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The Roll of Honor Clasp for the Kriegsmarine was modeled after the Heer (Army) version. On May 5, 1944 Großadmiral Dönitz instituted the naval version of the Honor Clasp to recognize those members of the Wehrmacht's Kriegsmarine who had been entered on 'The Honor Roll of the German Navy', which had been opened February 1943. Like it's Army counterpart, the clasp was the only outward sign that a sailor had been inducted onto the honor roll. There are no exact estimations on how many of these were awarded, but it is the most difficult of the three clasps to find today.

Technical Aspects
In the Kriegsmarine's case, the badge was produced from a single stamping, but the gilt wreath is slightly larger measuring 26mm across. The oak leaves that make up the wreath are continuous and are made up of 15, irregular bunches, measuring 3.5mm across. The center design is an anchor surmounted by a swastika. In this case the swastica is mobile (tilted at an angle) and also has the fine, recessed line running around the inner edge, as did the Army Roll of Honor Clasp. The reverse side has four prongs to allow it to be attached to a strip of Iron Cross Second Class ribbon.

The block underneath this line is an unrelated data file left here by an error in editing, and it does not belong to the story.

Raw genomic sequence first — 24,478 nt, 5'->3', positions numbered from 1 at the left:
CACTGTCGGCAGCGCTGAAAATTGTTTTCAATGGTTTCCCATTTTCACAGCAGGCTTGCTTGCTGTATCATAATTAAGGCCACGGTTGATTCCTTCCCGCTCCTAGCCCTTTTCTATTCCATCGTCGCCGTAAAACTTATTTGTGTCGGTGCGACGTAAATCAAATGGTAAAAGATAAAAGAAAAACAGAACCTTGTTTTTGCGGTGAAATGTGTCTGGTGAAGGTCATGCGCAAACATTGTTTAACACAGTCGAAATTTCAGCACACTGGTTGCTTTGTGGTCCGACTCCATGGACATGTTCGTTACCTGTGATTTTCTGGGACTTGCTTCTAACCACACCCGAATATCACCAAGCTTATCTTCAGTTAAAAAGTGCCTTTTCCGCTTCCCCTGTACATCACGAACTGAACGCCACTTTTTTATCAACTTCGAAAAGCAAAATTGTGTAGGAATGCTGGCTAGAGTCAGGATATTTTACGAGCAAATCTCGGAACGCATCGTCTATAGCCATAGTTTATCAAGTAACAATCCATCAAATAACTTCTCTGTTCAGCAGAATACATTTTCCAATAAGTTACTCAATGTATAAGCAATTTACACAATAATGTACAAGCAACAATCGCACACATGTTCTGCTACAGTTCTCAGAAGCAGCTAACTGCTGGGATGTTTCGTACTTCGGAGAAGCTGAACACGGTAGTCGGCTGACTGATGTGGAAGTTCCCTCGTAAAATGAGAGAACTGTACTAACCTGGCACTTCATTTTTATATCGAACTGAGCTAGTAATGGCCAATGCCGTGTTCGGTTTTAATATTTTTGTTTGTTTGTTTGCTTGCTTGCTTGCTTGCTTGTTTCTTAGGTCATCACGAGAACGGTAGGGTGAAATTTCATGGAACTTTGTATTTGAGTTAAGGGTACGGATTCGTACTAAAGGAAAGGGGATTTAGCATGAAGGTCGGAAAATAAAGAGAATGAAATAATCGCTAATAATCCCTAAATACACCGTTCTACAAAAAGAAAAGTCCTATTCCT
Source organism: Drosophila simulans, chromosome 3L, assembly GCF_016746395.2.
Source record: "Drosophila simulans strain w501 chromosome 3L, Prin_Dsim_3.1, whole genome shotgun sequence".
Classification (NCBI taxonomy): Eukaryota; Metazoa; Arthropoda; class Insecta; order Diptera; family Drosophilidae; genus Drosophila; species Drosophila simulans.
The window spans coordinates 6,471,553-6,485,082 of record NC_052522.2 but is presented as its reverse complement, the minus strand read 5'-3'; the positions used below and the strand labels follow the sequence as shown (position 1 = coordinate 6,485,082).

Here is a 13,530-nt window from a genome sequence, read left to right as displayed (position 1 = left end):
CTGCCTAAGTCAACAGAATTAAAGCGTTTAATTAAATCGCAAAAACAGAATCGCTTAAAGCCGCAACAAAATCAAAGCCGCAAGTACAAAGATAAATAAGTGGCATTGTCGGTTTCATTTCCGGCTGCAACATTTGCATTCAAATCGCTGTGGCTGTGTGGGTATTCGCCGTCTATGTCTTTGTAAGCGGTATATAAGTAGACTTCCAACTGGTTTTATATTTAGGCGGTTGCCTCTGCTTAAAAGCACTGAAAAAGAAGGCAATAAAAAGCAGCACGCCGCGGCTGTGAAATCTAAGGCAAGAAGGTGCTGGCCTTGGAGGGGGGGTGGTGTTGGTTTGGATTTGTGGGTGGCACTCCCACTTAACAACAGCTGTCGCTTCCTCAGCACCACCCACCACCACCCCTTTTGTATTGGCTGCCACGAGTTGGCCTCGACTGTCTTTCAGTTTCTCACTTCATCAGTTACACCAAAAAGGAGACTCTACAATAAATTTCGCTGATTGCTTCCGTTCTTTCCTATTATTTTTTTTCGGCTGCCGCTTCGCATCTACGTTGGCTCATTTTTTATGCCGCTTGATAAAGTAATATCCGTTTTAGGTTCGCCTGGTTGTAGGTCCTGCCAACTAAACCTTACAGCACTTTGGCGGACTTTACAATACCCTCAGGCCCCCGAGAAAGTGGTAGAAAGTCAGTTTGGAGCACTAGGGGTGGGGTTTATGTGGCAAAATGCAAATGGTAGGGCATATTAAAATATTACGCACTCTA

It was worn just as the Army counterpart, for wear and qualifications. It's award was at the discretion of the OKM, or Oberkommando der Marine, and it was quite rare. If an awardee already had the 1939 Clasp on their Iron Cross Second Class ribbon, it would be removed and only the Honor Roll clasp would then be worn.

It was awarded in a black oblong box. In the case of this badge, the box's base was blue flocked and the lining was white silk. It was accompanied by a document, and of course the recipient's name was recorded in the official honor roll book.

See also Army Roll of Honor Clasp; Luftwaffe Roll of Honor Clasp

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